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Assures Normal Opsonic Index, Full Elimi.
nation of Waste. Rich Red Blood. Cell
Stimulation and Complete Nutrition. BOVININE. Internally it establishes a normal balance between elimi
nation and nutrition, result being health. BOVININE. Contains every element in a full and proper proportion
necessary to completely feed every tissue of the human body. BOVININE. Has no competition, as all other prepared and liquid
foods feed only in part, hence their field of usefulness is limited and
nature must accomplish the rest, and this she can seldom do. BOVININE. Is pot antagonistic to any medication, but greatly aids
the therapeutic action of drugs. It is indicated at all ages and in all
conditions. BOVININE. Locally as a dressing in all forms of ulceration or any
peripheral starvation is ideal. BOVININE. ls ready for immediate assimilation, does not disturb, but
gives the gastro-intestinal tract full and complete rest.
THE BOVININE COMPANY
LEEMING, MILES & CO., Montreal, Quebec, Sole Agents for the Dominion of Canada
For Literature apply direct to the Bovinine Co., New York,
cor. Yonge and Alexander Sts.,
Trains Young Men and Women for Business Life
HE Business World is full of tempting
opportunities for the earnest, energetic,
of the Aged.
General muscular flaccidity, the inevitable consequcace of advanced age, is the result of a sluggish blood current. The heart loses its pumping capacity, the arterial walls soften and the blood stream lacks sufficient force to properly circuit the lungs and receive oxygen.
lacrease the hemoglobin and the red
blood rich in hemoglobin and red corpuscles,
vigorates arterial circulation.
blood-enriching, strength-imparting and re-
when administered to persons of advanced age.
bination of organic iron and manganese, and
inorganic iron preparations,
quick absorption and rapid infusion into the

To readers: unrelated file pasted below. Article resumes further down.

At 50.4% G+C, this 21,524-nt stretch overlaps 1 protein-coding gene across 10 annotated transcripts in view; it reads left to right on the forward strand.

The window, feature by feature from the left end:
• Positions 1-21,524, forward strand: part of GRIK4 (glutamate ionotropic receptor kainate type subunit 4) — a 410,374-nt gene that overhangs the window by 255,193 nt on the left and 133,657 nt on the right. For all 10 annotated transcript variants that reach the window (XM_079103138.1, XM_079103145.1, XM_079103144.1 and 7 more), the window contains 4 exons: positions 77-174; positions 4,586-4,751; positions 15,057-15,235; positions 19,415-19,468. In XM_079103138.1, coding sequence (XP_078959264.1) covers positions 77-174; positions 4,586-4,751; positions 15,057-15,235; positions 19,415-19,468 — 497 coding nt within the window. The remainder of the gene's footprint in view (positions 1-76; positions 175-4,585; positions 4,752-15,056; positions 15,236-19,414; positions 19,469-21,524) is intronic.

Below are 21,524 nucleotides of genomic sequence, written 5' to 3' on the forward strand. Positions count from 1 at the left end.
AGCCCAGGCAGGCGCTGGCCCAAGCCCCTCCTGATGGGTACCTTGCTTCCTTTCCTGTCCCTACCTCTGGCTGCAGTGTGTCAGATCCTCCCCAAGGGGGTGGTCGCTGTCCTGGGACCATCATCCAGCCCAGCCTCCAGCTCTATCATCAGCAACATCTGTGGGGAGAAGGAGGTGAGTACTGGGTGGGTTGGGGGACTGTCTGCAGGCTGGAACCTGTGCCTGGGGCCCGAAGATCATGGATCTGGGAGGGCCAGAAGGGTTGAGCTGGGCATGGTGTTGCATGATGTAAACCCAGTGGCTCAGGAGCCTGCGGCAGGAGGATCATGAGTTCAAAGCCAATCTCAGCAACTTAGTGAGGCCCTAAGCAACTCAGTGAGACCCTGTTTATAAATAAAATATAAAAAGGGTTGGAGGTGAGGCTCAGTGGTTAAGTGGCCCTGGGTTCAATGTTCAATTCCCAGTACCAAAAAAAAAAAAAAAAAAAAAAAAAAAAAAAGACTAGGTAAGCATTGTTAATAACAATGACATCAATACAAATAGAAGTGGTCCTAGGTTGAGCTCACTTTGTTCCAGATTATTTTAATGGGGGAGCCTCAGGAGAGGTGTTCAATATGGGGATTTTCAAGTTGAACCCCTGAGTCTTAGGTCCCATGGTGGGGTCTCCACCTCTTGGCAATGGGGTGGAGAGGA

BACTERIOLOGICAL WALL CHART FOR THE PHYSICIAN'S OFFice.-One of our scientific, and artistically, produced, bacteriological charts in colors, exhibiting 60 different pathogenic microorganisms, will be mailed free to any regular medical practitioner, upon request, mentioning this journal. This chart has received the highest praise from leadiag bacteriologists and pathologists, in this and other countries, not only for its scientific accuracy, but for the artistic and skillfui inanner in which it has been executed. It exhibits more illustrations of the different micro-organisms than can be found in any one text-book published. M. J. BREITENBACH CO., NEW YORK,
A palatable emulsion of lecithin. Rich in
ARMOUR AND COMPANY
Rest, Recuperation and Health at the Battle Creek Sanitarium
An examination of their illustrated booklet hows show different the Battle Creek Sanitarium is from other health resorts. Its cuisine, conducted according to the Caloric system is different. Its remarkable system of baths including Nauheim is different. Its system of manual Swedish movements is different. Its school of nealth is unique and fascinating. Its care and treatment of guests, especially invalids, are preculiarly its own. Indeed, the whole vast institution, its atmosphere and environments are suffused with what has beccme known the world over as “The Battle Creek Idea."
Its main building, at solutely fire proof, contains seven acres of ideal indoors. It has over 100 suites with
The Rates are Moderate. Board and room, including baths, services of bath attendants and necessary
Those desiring absolute quiet and rest can have it at any time. For those desiring them, there are marches,
Box 402, THE SANITARIUM, Battle Creek, Mich.
MASTER-MINDS IN MEDICINE-JOHN HUNTER (1728-93),
GREAT MAN OF SCIENCE AND SURGEON.
DR. WILLIAM J. FISCHER,
“I am not anxious about my children, but in their doing well in this world. I would rather make them feel one moral virtue than read libraries of all the dead and living languages.”—John HUNTER.
In the whole history of medicine it is almost impossible to find a more striking personality than John Hunter. Great man of science and surgeon that he was, we love to look back a few centuries, with pleasure and satisfaction, upon the eventful years that covered his life. “It is impossible," writes one, “to include in one view the multitudinous forms of Hunter's work; you cannot see the wood for the trees.”
Picture Hunter going around as physician, surgeon, anatomist, biologist, pathologist and naturalist-all these faculties developed to a high degree-and your mind's eye can form a picture of the strong, versatile talent of this great and wonderful man. John Hunter was not an idle dreamer, sitting by the wayside, thinking and spinning out his wonderful theories, his fancy rearing strange castles in the air. No, far from it. Hunter was a builder. He